Eat at Chrysa Robertson's Rancho Pinot Chrysa Robertson is a pistol -- if you don't believe me, friend her on Facebook. The woman takes no prisoners. She's also a hell of a chef. You may not have heard of it, but Rancho Pinot was here long before food became the new music in this city -- and I bet it'll be here long after most of the pork-bellied posers have closed shop and moved on. From her limoncello to her apple pie, Robertson incorporates fresh, simple ingredients (often grown in her own garden; she also keeps chickens) and inspired (when she feels like it) by the southwest. The homey, Mexican-inspired decor of her restaurant is worth a stop in and of itself.
Take a Walk on a Canal I know some cactus huggers who will throw rotten fish at me for saying this, but let's give a round of applause for flood irrigation! It's one of the best things about living in parts of the Valley -- it lowers the temperature of the neighborhood, it soaks the earth and supports the trees, and it conjures childhood memories. Counting the "lateral" ditches, there are hundreds of miles of canals across town that carry that water, and if you are a real nerd you can read about them on the Salt River Project's web site, srpnet.com, but what I really recommend is that you take a walk on a canal instead. As long as the breeze blows in the right direction, you can avoid the smell of (almost) still water and the flat, dirt surface provides wonderful urban "trails" for miles at a stretch, ideal for runners and walkers. Just remember to stay away from the water; it looks still but the current can be pretty mighty. You don't want to get sucked into a grate.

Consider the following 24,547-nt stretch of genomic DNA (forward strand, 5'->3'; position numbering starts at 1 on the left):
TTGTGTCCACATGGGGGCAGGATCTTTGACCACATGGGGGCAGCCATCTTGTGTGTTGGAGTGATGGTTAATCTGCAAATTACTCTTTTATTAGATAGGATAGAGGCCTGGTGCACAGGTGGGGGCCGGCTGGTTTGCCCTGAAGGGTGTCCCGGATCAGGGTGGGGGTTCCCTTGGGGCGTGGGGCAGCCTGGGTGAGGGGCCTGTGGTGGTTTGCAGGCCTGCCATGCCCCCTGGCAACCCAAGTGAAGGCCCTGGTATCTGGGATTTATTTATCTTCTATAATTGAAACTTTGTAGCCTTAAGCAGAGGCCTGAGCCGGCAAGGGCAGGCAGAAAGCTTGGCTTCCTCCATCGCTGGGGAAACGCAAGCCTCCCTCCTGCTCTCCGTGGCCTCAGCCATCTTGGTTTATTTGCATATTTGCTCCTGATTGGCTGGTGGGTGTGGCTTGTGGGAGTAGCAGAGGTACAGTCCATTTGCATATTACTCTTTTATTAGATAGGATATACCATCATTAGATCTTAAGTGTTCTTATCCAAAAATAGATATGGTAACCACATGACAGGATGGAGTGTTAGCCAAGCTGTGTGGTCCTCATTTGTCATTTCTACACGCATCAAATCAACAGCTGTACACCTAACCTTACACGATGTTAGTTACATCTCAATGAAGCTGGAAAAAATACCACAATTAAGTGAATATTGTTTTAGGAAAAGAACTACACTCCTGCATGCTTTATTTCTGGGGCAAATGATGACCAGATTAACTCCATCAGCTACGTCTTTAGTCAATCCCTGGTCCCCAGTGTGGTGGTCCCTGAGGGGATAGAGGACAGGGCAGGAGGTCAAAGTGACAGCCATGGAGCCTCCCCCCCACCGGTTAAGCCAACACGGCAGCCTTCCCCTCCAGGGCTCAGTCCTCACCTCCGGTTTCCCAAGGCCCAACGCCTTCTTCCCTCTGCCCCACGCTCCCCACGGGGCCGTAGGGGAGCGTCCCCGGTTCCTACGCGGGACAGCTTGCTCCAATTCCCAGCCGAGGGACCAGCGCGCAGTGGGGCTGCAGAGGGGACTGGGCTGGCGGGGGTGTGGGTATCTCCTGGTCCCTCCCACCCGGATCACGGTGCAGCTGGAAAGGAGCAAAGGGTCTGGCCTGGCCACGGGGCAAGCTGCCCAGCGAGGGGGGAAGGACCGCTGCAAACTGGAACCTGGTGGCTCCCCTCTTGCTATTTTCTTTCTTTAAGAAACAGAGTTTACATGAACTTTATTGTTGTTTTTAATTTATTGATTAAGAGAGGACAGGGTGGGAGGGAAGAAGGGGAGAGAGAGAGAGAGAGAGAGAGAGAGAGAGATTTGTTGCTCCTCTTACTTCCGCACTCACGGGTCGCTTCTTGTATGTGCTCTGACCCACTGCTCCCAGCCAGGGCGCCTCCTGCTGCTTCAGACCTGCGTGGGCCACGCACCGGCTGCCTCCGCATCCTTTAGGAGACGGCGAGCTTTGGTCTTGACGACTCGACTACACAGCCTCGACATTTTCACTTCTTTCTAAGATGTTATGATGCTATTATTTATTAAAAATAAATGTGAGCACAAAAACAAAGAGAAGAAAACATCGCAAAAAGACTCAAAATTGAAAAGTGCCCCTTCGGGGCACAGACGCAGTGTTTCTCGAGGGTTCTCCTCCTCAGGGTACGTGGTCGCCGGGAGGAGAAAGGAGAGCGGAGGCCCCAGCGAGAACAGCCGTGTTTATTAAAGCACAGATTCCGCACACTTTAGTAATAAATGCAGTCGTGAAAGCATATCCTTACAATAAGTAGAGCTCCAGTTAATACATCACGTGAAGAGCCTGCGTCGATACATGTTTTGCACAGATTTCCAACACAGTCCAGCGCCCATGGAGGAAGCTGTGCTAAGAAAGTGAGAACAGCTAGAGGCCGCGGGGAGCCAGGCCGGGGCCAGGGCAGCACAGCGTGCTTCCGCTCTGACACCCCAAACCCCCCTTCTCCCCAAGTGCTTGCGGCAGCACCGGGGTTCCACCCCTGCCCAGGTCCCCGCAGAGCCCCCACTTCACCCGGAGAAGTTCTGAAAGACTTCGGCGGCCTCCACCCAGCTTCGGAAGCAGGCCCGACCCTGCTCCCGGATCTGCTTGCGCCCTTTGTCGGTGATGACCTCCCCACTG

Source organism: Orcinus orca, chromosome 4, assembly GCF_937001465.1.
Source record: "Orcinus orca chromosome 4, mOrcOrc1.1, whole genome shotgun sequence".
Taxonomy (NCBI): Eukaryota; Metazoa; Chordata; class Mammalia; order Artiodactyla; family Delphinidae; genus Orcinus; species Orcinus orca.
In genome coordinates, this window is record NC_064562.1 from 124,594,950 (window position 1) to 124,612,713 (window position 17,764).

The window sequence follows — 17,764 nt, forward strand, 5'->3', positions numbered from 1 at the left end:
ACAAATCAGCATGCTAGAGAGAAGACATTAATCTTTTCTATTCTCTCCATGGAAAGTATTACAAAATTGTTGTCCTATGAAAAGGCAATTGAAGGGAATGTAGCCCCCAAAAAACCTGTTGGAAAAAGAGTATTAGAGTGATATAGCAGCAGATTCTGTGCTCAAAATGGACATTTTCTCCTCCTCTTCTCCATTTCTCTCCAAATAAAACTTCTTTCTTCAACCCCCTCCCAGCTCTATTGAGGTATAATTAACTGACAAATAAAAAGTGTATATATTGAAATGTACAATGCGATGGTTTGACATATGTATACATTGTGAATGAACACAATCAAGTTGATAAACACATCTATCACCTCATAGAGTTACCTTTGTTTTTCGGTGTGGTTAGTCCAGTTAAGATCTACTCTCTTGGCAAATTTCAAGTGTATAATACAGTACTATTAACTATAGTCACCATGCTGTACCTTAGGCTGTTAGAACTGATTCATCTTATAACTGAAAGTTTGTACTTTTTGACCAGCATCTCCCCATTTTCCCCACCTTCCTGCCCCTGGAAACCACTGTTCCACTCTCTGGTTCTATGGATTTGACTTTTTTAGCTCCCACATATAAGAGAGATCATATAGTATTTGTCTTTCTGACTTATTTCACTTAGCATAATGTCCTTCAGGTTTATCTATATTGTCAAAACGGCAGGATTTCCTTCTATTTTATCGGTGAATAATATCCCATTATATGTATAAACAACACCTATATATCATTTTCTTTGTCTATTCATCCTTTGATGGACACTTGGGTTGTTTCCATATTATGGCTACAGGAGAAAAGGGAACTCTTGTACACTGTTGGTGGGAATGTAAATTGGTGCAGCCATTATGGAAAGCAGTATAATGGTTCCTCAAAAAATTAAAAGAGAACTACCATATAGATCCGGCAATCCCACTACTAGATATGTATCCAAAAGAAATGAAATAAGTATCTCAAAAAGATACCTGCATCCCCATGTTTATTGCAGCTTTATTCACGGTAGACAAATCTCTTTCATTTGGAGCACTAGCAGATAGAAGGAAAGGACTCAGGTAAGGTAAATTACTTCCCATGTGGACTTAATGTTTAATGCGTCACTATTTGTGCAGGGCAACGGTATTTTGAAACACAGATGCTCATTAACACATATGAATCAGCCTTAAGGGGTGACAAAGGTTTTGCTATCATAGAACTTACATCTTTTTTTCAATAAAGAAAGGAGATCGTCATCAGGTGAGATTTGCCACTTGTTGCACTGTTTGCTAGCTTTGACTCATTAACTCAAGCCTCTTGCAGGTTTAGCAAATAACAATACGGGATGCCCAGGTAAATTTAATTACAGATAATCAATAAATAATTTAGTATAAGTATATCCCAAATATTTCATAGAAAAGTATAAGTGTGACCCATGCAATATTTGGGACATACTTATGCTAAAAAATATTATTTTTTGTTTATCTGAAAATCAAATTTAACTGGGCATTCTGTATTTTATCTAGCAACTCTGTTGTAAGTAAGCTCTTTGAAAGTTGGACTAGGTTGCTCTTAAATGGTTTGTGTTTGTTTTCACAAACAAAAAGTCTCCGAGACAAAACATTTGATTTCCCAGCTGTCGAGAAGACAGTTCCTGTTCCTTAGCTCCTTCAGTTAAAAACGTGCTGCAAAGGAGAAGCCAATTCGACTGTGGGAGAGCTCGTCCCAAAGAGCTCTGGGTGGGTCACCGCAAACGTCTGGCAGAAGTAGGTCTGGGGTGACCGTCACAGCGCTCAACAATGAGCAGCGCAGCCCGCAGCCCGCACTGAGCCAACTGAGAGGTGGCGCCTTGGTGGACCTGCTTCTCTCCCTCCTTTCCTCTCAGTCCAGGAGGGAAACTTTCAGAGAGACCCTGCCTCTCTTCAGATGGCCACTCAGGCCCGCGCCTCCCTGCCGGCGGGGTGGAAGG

Buy Yourself a Pair of Vintage Cowboy Boots You're here. Dress the part. Don't make your first pair of cowboy boots brand-new, purchased at Kenneth Cole on the Upper West Side of Manhattan. That's not the memory you want. Instead, head to Antique Trove in Scottsdale and find yourself a nice old pair of Frye's. Put them on, kick some ass.
Take It All Off at the Shangri-La Ranch When we began the Phoenix Bucket List, Robrt and I acknowledged that we might be including items that were still on our own personal bucket lists. In other words, roads less traveled. In fact, there are a few on this last installment I have yet to check off. Shangri La Ranch -- a nudist colony (excuse me, naturist community) in New River is one of them. But I've always been curious. Turns out, you can print a guest pass from Shangri La's web site. So before you commit to an RV hook-up or to renting a cabin, check Shangri La out for yourself. The ranch is clothing option, but don't bother bringing your bathing suit. They don't allow them in the pool.
Previous Bucket Lists: Phoenix Bucket List - 100 Things to Do in Phoenix Before You Die: The Introduction Phoenix Bucket List - 100 Things to Do Before You Die: Castles, Crescent, and Really Hot Mexican Food Phoenix Bucket List - 100 Things to Do Before You Die: Books, Bats, and the Biltmore Phoenix Bucket List - 100 Things to Do Before You Die: Prickly Pear, Gammage, and Chris Bianco's Mom's Chocolate Cake Phoenix Bucket List - 100 Things to Do Before You Die: Kiddieland, FilmBar, and Ladmo's Tree Phoenix Bucket List - 100 Things to Do Before You Die: Late Night Love, the Westward Ho, and Louise Nevelson Phoenix Bucket List - 100 Things to Do Before You Die: Bikini Lounge, Posh, and the MIM Phoenix Bucket List - 100 Things to Do Before You Die: Penguins, Peaches, and Celebrity Theatre Phoenix Bucket List - 100 Things to Do Before You Die: the Psycho Building, Tea at the Ritz, and Lots of Greek Beer
Keep Phoenix New Times Free... Since we started Phoenix New Times, it has been defined as the free, independent voice of Phoenix, and we would like to keep it that way. Offering our readers free access to incisive coverage of local news, food and culture. Producing stories on everything from political scandals to the hottest new bands, with gutsy reporting, stylish writing, and staffers who've won everything from the Society of Professional Journalists' Sigma Delta Chi feature-writing award to the Casey Medal for Meritorious Journalism. But with local journalism's existence under siege and advertising revenue setbacks having a larger impact, it is important now more than ever for us to rally support behind funding our local journalism. You can help by participating in our "I Support" membership program, allowing us to keep covering Phoenix with no paywalls.